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West Africa

Despite being some of the warmest, most welcoming people, we focus on communities in Mali and Togo because they are among the most distressed, underserved places on earth.

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French-speaking West Africa was left relatively much worse off from colonization than the former British colonies. For that reason and due to our core competency in French culture and language, our scaling strategy focuses next on Benin, Côte d'Ivoire and Burkina Faso and then all of French-speaking, West Africa.

Current Operations

Upcoming Operations

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Mali, West Africa

General: The Republic of Mali is a landlocked country in West Africa. The eighth-largest country in Africa, its population is 21.9 million, 67% of which is  under the age of 25 in 2017.  Mali's health and development indicators rank among the worst in the world.

 

In 2020, GDP per capita for Mali was 897 US dollars. Mali is among the ten poorest nations of the world and is one of the 37 heavily indebted poor countries.

 

Conflict has existed in Mali in recent years which have included a number of coup d'état (2020, 2021) and irregularities in elections.

Health Care (under 5 mortality): Sub-Saharan Africa ‘leads’ the entire world in the number of children dying before the age of 5. For every 1,000 live births, 69 children are lost (compared to 6 in the United States). Even more chillingly, in Mali, 108 children die before the age of 5. Put another way, 1 out of every 10 children die before they reach the age of 5. For context, this is more than 18x the mortality rate in the United States. 


We subscribe to the Sustainable Development Goal targets which is 25. 

Health Care (maternal care): Not surprisingly, sub-saharan Africa ‘leads’ the entire world in terms of number of maternal deaths per 100,000 live births, by 2x South Asia and 15x Europe and developed nations. In fact, Mali loses 300 moms per 100,000. To put this in context, this is 50x the number of moms lost in France (and other developing nations).


We subscribe to the Sustainable Development Goal targets which is 70.

Gender / Education: In 2016, Mali ranked 175th out of 188 countries in the gender inequality index as reported by the United Nations Development Programme. The Malian Constitution states that it protects women's rights, however many laws exist that discriminate against women.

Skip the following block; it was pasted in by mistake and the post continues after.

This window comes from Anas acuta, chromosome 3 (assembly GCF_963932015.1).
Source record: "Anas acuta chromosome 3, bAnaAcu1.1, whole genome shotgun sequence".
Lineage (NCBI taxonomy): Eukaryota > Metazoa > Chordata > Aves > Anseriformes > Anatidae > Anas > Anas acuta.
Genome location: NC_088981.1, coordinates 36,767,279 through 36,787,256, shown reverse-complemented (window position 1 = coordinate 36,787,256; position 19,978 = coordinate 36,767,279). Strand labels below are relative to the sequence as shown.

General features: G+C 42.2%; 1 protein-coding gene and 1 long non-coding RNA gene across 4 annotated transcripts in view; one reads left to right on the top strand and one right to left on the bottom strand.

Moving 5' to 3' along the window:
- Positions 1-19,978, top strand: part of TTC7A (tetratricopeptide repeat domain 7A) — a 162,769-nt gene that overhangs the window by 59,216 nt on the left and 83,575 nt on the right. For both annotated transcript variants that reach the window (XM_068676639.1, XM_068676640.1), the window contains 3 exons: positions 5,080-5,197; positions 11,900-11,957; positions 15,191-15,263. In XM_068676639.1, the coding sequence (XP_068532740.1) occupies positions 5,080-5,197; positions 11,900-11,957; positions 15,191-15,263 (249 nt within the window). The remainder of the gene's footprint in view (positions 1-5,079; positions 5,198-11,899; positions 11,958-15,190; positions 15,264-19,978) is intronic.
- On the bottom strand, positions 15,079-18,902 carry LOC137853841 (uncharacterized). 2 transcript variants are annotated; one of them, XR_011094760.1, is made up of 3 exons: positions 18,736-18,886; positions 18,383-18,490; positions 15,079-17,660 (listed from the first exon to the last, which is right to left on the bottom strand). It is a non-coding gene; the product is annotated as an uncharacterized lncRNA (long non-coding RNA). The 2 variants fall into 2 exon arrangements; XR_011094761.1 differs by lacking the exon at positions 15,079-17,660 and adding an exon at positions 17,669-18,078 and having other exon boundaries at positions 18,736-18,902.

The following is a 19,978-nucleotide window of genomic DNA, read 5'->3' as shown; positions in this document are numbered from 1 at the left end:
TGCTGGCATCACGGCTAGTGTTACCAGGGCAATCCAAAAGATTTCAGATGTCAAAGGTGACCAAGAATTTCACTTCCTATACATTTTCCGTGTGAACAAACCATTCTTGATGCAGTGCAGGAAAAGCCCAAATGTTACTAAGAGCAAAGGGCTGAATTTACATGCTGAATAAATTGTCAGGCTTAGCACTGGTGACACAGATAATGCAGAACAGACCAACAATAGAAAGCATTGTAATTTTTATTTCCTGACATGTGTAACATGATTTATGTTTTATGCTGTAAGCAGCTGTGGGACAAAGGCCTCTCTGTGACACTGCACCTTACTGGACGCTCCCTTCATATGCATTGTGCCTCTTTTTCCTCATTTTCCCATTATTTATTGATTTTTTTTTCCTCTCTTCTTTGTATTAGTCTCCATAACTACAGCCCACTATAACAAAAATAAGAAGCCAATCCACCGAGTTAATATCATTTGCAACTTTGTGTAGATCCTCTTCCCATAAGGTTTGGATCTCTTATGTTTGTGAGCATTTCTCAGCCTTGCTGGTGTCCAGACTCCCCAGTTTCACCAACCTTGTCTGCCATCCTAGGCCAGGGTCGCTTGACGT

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Togo, West Africa

General: The economy of Togo has struggled greatly. The International Monetary Fund ranks it as the tenth poorest country in the world. While industry and services play a role, the economy is dependent on subsistence agriculture.  In 2020, GDP per capita for Togo was 644 US dollars

 

It is bordered by Ghana to the west, Benin to the east and Burkina Faso to the north. It extends south to the Gulf of Guinea. From the 16th century to the 18th century, the coastal region was a trading center for Europeans to purchase slaves, earning Togo and the surrounding region the name "The Slave Coast."

Health Care (under 5 mortality): In Togo, 58 children per 1,000 die before the age of 5. Put another way, 1 out of every 20 children die before they reach the age of 5. For context, this is 10x the mortality rate in the United States. 


We subscribe to the Sustainable Development Goal targets which is 25.

 

Health Care (maternal care): Togo loses 228 moms per 100,000. To put this in context, this is 38x the number of moms lost in France (and other developing nations).


We subscribe to the Sustainable Development Goal targets which is 70.

Gender / Education: Togo ranked 160th out of 180 countries in the gender inequality index as reported by the United Nations Development Programme. The adolescent birth rate is 79 per 1,000 women aged 15-19 as of 2016.

Why are these statistics so staggering?  

 These communities suffer a lack of access and education, which correlate directly to the impact GPiH makes in the world. It’s access to care, care that can handle cesarean deliveries and postpartum complications. Access to facilities meeting standard of care. Access to providers and staff receiving continuous and current training and upskilling. Access that leads to educational opportunities that empower women and lead to family planning. All of this is to say nothing of clean water reducing likelihood of water-borne diseases. For these reasons, GPiH’s impact in the world is No Regrets. Despite these conditions, GPiH’s investments continue to pay dividend, even in view of externalities like global pandemics, coup d'états and terrorism.